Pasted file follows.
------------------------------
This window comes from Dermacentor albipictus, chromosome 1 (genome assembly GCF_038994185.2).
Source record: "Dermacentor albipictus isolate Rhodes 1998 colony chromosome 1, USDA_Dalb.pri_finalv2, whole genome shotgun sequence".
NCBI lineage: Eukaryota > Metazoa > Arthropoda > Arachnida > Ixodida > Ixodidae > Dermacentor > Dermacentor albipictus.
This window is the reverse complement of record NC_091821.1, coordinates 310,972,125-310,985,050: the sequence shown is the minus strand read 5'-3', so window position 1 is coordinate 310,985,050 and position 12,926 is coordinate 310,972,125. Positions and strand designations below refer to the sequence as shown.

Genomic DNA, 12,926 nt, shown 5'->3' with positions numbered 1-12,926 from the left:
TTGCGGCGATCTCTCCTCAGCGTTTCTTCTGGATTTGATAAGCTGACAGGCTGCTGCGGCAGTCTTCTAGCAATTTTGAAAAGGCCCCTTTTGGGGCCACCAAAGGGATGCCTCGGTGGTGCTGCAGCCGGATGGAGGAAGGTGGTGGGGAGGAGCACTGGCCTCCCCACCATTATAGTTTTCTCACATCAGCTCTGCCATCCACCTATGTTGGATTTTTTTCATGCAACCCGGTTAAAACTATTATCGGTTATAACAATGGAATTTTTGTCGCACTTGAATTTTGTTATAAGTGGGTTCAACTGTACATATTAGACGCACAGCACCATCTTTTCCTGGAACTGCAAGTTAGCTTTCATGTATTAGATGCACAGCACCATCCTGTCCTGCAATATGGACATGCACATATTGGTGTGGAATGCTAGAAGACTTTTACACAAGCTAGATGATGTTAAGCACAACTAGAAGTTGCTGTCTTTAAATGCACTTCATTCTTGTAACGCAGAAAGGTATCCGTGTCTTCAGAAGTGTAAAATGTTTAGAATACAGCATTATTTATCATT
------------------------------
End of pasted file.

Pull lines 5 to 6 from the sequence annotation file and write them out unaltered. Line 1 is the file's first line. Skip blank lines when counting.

Genomic DNA, 12,926 nt, shown 5'->3' with positions numbered 1-12,926 from the left:
TTGCGGCGATCTCTCCTCAGCGTTTCTTCTGGATTTGATAAGCTGACAGGCTGCTGCGGCAGTCTTCTAGCAATTTTGAAAAGGCCCCTTTTGGGGCCACCAAAGGGATGCCTCGGTGGTGCTGCAGCCGGATGGAGGAAGGTGGTGGGGAGGAGCACTGGCCTCCCCACCATTATAGTTTTCTCACATCAGCTCTGCCATCCACCTATGTTGGATTTTTTTCATGCAACCCGGTTAAAACTATTATCGGTTATAACAATGGAATTTTTGTCGCACTTGAATTTTGTTATAAGTGGGTTCAACTGTACATATTAGACGCACAGCACCATCTTTTCCTGGAACTGCAAGTTAGCTTTCATGTATTAGATGCACAGCACCATCCTGTCCTGCAATATGGACATGCACATATTGGTGTGGAATGCTAGAAGACTTTTACACAAGCTAGATGATGTTAAGCACAACTAGAAGTTGCTGTCTTTAAATGCACTTCATTCTTGTAACGCAGAAAGGTATCCGTGTCTTCAGAAGTGTAAAATGTTTAGAATACAGCATTATTTATCATT